It’s hard for a minor league signing to raise many eyebrows, but that’s what happened a few weeks ago when former Brewers prospect Brett Lawrie said the organization that drafted him would be giving him a chance at a comeback.
Today, the Brewers made that signing official, and announced Lawrie would be reporting to minor league camp.
We've signed INF Brett Lawrie to a minor league contract. He will wear #15 in minor league camp.— Brewers Player Dev (@BrewersPD) February 24, 2019
When Lawrie’s return was initially reported, we learned that while the minor league deal included a team option for a second year, it did not include an invitation to major league camp, which is why we haven’t seen him in Arizona to this point.
The team confirmed that today, going as far to say that we won’t even see Lawrie as a spare body on loan from minor league camp on days the team might need someone to finish out a game — or even do as much as take grounders in minor league camp.
After two years away from the game, Lawrie isn’t into baseball shape yet, and the organization wants him to focus on that during the next six weeks.
Furthermore, David Stearns says Brett Lawrie won’t do *any* baseball activities for next first six weeks. Lawrie is not injured, Stearns stressed several times. But he will take the time to focus on strength and getting his body “right.”— Adam McCalvy (@AdamMcCalvy) February 24, 2019
Speaking to reporters today, GM David Stearns said it’s about “putting [Lawrie’s] body in the best position to succeed going forward:”
#Brewers GM David Stearns talks about plan to get Brett Lawrie ready to play baseball again. pic.twitter.com/IP9WmRCYpt— Tom (@Haudricourt) February 24, 2019
“We’ve got time. There’s no rush here. This a player who hasn’t played in the Major Leagues for two years, and he recognizes there’s a significant amount of work to be done before he can even get back on the field and progress in baseball activities.
“I think all sides are eager to take on this challenge. It’s really a no-lose situation for everyone involved and allows us to make use of our resources here in the ways we’ve envisioned.”
Stearns says the focus is making sure everyone on the team’s strength and conditioning staff and Lawrie himself are on the same page on what’s going on with Lawrie’s body and where he’s at physically — something that was in issue with the Chicago White Sox and ultimately led to his release and time away from the game.
As noted, Stearns emphasized that Lawrie is not currently hurt, but they want to understand why he missed the time that he did and why the White Sox training staff was unable to diagnose and treat the source of those problems two years ago. It also appears the newly renovated spring training facility, which has already been called by players as the best in baseball, is the reason why the Brewers feel like they can take this chance.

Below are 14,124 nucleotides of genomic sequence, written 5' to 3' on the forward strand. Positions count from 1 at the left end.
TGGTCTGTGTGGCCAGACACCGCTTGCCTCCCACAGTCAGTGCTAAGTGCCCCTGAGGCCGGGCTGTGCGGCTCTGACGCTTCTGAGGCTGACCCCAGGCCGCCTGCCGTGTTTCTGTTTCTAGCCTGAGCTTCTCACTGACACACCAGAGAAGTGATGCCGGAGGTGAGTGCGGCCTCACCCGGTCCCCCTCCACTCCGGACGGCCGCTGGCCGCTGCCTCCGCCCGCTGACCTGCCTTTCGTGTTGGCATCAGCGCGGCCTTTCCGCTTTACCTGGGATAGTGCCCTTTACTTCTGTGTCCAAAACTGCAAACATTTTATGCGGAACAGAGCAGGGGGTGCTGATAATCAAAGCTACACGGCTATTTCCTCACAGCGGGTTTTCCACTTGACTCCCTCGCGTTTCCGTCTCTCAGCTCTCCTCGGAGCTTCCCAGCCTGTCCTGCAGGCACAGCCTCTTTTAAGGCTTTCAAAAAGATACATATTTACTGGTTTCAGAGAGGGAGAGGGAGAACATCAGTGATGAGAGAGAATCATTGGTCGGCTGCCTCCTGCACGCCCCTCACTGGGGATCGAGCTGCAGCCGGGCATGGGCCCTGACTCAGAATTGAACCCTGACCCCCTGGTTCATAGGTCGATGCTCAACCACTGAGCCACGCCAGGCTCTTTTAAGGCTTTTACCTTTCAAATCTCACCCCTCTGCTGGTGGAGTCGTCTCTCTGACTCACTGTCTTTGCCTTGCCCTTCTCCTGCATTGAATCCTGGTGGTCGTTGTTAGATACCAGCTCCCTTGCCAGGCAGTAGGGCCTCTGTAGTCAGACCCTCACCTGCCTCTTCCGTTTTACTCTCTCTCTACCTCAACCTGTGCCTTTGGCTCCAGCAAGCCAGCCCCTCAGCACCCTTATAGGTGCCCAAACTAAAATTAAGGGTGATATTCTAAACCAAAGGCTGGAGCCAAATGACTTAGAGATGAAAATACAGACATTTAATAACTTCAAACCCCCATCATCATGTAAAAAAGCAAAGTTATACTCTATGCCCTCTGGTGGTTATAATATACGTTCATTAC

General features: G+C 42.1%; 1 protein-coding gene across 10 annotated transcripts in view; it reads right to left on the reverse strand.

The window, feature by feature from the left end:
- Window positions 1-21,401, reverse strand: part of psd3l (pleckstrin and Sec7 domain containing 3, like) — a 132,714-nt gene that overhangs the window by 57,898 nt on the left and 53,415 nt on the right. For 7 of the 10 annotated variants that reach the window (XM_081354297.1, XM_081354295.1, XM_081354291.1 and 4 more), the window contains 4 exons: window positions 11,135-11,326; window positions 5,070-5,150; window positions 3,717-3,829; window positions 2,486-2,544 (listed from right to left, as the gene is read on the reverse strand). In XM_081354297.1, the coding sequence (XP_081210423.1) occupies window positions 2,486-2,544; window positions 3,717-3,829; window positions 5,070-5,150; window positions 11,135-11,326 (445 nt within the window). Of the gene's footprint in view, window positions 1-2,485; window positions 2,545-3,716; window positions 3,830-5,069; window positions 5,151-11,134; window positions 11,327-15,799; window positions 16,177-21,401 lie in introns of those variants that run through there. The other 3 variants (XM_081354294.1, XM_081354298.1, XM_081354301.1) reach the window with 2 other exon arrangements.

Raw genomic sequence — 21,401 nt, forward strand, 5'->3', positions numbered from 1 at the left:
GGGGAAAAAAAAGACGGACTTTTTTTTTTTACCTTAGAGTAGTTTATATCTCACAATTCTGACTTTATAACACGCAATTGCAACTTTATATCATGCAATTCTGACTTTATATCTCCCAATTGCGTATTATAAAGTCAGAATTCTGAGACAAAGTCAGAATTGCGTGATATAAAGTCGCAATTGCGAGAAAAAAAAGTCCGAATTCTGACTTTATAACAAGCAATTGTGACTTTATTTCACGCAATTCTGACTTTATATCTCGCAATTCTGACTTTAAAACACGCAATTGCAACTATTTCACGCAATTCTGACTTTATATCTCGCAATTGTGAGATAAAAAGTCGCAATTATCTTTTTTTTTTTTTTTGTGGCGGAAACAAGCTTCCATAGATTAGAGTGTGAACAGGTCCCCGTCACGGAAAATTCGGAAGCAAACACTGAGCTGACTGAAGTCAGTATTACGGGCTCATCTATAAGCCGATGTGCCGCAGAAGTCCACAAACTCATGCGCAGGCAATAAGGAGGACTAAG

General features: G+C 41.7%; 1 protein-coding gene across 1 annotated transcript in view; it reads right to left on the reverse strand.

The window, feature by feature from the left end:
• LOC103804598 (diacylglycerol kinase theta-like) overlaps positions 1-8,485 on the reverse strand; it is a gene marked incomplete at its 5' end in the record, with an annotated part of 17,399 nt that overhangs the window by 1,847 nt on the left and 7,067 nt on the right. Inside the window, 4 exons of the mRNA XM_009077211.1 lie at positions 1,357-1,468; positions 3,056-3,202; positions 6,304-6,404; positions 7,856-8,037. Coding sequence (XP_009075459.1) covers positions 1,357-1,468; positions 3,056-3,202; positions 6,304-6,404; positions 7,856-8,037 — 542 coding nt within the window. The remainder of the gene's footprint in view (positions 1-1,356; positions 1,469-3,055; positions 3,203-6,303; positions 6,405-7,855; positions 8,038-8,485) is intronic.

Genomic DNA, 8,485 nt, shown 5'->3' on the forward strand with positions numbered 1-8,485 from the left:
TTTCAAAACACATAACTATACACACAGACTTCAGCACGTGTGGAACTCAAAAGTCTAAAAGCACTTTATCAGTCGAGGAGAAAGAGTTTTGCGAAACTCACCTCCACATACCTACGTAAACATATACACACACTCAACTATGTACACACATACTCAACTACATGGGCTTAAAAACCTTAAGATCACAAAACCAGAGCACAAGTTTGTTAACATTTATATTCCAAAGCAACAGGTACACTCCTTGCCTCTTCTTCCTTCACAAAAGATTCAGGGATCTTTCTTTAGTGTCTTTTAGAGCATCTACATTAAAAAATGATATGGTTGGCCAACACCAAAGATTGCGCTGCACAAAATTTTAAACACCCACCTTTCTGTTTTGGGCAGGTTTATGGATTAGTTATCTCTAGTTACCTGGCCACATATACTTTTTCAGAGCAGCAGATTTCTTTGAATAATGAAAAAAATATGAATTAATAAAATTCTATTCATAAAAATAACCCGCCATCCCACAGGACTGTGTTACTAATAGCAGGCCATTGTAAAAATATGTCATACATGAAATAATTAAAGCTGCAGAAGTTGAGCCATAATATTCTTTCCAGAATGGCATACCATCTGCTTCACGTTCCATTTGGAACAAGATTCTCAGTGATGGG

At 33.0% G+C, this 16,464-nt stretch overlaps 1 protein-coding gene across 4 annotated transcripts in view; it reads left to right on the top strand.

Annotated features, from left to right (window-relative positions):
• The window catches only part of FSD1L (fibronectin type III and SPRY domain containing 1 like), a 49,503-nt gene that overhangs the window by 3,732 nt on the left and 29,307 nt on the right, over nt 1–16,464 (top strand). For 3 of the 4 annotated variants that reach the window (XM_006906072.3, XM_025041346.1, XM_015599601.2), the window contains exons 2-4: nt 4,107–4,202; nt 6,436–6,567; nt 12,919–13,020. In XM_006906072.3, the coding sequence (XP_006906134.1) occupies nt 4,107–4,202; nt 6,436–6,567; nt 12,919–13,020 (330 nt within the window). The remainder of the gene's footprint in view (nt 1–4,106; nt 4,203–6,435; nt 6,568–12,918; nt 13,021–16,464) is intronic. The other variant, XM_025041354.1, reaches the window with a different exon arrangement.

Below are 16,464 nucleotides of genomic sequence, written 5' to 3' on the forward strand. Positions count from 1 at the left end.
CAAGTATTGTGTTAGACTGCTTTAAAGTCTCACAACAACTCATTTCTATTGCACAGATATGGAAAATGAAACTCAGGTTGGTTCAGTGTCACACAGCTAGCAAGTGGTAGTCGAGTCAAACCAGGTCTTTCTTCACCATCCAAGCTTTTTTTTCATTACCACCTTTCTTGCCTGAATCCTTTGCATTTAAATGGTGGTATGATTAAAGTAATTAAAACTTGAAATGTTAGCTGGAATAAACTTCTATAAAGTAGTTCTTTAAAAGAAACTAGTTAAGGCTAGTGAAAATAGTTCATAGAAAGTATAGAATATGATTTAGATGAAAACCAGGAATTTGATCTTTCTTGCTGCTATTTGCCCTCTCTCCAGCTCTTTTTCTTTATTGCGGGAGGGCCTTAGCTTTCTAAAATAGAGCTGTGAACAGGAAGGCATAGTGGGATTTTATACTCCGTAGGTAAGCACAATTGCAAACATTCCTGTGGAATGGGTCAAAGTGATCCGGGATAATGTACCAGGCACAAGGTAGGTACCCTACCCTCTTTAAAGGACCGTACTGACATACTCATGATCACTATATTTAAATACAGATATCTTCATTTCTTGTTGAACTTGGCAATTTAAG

”I don’t believe we would have been able to take on something like this prior to having this facility,” Stearns said near the end of the video clip above.
It’s unlikely the Brewers would have signed Lawrie if he was sitting around doing nothing over the past two years, but there’s a difference between being in “gym shape” and being in “game shape.” It’s not like Lawrie ballooned up to 250 pounds, but considering his legs are what failed him two years ago, the Brewers want to make sure they use everything at their disposal to make sure it doesn’t happen again.
If Lawrie does spend the entirety of minor league camp (where pitchers and catchers don’t report until March 2nd and position players until March 8th) just focusing on physical training, a stint in extended spring training once the season gets underway likely isn’t out of the question. Stearns declined to put a timeline on when Lawrie would be back in game action, but at this point it doesn’t seem to be a big concern if he’s not ready by the start of the minor league season.
For what it’s worth, Lawrie doesn’t seem to have lost any of the intensity he was known for before his time away:
Lawrie: "I’m very pumped. I have a lot left in the tank. It’s time for me to unleash that. I’m coming."— Adam McCalvy (@AdamMcCalvy) February 24, 2019
It doesn’t look like Stearns is worried about motivation being a factor in the comeback attempt, either:
Stearns: " I think what we’re getting is a player who’s highly motivated to continue his career, a player who recognizes he probably needs to do everything right to continue his career. And that’s what we expect to get.”— Adam McCalvy (@AdamMcCalvy) February 24, 2019
It appears the road to Lawrie’s return may be a little longer than some may have originally thought, but the comeback effort was always going to be more complicated than just getting him into a batting cage. At the very least, both the team and Lawrie seem committed to putting everything into this to make sure there aren’t any what-ifs if it doesn’t work out in the end.